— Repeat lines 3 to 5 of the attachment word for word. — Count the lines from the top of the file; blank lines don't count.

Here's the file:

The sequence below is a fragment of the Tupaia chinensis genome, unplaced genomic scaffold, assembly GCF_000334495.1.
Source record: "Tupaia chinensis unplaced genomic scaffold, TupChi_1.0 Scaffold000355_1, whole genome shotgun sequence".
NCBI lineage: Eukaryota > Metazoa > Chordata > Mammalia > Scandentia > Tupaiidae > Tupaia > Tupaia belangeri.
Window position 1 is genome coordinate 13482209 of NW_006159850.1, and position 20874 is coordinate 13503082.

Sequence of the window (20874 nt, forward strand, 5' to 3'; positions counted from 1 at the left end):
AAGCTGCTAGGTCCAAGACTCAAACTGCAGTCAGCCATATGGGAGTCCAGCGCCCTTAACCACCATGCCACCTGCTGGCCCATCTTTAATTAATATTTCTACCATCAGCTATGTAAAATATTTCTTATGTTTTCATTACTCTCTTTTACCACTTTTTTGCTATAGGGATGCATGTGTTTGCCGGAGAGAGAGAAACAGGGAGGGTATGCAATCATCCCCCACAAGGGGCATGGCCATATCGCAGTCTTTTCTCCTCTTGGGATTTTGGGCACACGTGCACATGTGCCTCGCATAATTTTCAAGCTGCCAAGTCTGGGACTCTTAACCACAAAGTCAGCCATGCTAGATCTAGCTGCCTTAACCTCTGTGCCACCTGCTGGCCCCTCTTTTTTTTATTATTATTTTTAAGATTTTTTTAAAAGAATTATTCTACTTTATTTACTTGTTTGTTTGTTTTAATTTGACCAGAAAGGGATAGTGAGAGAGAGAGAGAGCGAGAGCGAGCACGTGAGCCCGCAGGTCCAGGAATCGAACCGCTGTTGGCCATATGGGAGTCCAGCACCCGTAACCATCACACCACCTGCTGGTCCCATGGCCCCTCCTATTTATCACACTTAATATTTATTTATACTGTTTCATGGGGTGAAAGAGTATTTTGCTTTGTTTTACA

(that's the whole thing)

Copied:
NCBI lineage: Eukaryota > Metazoa > Chordata > Mammalia > Scandentia > Tupaiidae > Tupaia > Tupaia belangeri.
Window position 1 is genome coordinate 13482209 of NW_006159850.1, and position 20874 is coordinate 13503082.

Sequence of the window (20874 nt, forward strand, 5' to 3'; positions counted from 1 at the left end):